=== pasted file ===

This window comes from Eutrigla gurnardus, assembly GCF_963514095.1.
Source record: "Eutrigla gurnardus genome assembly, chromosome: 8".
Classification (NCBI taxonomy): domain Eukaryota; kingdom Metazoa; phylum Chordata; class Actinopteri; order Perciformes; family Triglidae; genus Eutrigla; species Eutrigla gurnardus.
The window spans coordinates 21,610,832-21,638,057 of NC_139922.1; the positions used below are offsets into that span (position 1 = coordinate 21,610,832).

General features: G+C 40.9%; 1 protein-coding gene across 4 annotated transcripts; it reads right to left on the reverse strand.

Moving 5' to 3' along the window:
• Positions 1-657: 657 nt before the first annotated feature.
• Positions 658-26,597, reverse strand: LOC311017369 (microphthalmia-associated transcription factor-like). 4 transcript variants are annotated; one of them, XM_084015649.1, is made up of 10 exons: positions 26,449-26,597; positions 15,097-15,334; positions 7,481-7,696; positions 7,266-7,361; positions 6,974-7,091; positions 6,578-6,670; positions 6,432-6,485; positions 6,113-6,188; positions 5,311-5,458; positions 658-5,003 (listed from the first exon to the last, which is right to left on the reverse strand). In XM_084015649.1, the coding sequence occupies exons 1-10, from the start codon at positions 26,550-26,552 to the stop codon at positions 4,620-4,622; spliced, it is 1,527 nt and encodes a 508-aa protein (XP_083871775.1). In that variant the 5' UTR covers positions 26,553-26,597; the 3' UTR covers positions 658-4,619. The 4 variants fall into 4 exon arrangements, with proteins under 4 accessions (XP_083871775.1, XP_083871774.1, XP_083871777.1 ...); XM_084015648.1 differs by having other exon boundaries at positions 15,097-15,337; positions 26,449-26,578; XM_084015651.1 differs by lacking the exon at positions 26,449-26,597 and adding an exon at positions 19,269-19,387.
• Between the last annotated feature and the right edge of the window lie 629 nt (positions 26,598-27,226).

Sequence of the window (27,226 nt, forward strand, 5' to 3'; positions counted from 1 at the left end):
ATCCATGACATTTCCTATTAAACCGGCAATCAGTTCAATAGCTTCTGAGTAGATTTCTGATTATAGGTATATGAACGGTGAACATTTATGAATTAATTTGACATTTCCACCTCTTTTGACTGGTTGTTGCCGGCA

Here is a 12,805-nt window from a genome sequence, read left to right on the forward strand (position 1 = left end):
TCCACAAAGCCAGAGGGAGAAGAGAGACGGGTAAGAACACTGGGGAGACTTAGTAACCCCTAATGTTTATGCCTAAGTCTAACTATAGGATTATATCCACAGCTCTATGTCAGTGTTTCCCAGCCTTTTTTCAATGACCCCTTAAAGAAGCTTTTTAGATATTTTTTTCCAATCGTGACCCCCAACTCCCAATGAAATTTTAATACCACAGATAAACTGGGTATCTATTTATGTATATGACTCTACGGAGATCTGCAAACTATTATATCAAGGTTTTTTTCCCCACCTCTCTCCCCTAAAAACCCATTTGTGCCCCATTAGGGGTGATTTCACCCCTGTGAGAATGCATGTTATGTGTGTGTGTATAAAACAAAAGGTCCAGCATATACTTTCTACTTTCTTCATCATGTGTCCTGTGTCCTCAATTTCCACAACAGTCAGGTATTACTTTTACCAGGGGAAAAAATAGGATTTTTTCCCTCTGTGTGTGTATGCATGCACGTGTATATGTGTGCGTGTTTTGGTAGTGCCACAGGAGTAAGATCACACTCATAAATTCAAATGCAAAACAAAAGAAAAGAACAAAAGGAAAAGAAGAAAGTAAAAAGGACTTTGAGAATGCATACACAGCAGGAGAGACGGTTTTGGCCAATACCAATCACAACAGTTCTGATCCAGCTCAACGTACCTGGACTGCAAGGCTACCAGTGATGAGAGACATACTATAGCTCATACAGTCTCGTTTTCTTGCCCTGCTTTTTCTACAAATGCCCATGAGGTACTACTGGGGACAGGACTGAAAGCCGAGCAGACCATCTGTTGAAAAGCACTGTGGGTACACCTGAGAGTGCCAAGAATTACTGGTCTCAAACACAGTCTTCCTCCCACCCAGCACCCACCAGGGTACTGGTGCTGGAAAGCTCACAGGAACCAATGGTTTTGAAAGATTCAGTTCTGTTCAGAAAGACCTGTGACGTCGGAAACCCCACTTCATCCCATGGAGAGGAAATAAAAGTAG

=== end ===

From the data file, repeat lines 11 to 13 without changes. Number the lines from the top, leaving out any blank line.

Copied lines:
ATCCATGACATTTCCTATTAAACCGGCAATCAGTTCAATAGCTTCTGAGTAGATTTCTGATTATAGGTATATGAACGGTGAACATTTATGAATTAATTTGACATTTCCACCTCTTTTGACTGGTTGTTGCCGGCA

Here is a 12,805-nt window from a genome sequence, read left to right on the forward strand (position 1 = left end):
TCCACAAAGCCAGAGGGAGAAGAGAGACGGGTAAGAACACTGGGGAGACTTAGTAACCCCTAATGTTTATGCCTAAGTCTAACTATAGGATTATATCCACAGCTCTATGTCAGTGTTTCCCAGCCTTTTTTCAATGACCCCTTAAAGAAGCTTTTTAGATATTTTTTTCCAATCGTGACCCCCAACTCCCAATGAAATTTTAATACCACAGATAAACTGGGTATCTATTTATGTATATGACTCTACGGAGATCTGCAAACTATTATATCAAGGTTTTTTTCCCCACCTCTCTCCCCTAAAAACCCATTTGTGCCCCATTAGGGGTGATTTCACCCCTGTGAGAATGCATGTTATGTGTGTGTGTATAAAACAAAAGGTCCAGCATATACTTTCTACTTTCTTCATCATGTGTCCTGTGTCCTCAATTTCCACAACAGTCAGGTATTACTTTTACCAGGGGAAAAAATAGGATTTTTTCCCTCTGTGTGTGTATGCATGCACGTGTATATGTGTGCGTGTTTTGGTAGTGCCACAGGAGTAAGATCACACTCATAAATTCAAATGCAAAACAAAAGAAAAGAACAAAAGGAAAAGAAGAAAGTAAAAAGGACTTTGAGAATGCATACACAGCAGGAGAGACGGTTTTGGCCAATACCAATCACAACAGTTCTGATCCAGCTCAACGTACCTGGACTGCAAGGCTACCAGTGATGAGAGACATACTATAGCTCATACAGTCTCGTTTTCTTGCCCTGCTTTTTCTACAAATGCCCATGAGGTACTACTGGGGACAGGACTGAAAGCCGAGCAGACCATCTGTTGAAAAGCACTGTGGGTACACCTGAGAGTGCCAAGAATTACTGGTCTCAAACACAGTCTTCCTCCCACCCAGCACCCACCAGGGTACTGGTGCTGGAAAGCTCACAGGAACCAATGGTTTTGAAAGATTCAGTTCTGTTCAGAAAGACCTGTGACGTCGGAAACCCCACTTCATCCCATGGAGAGGAAATAAAAGTAG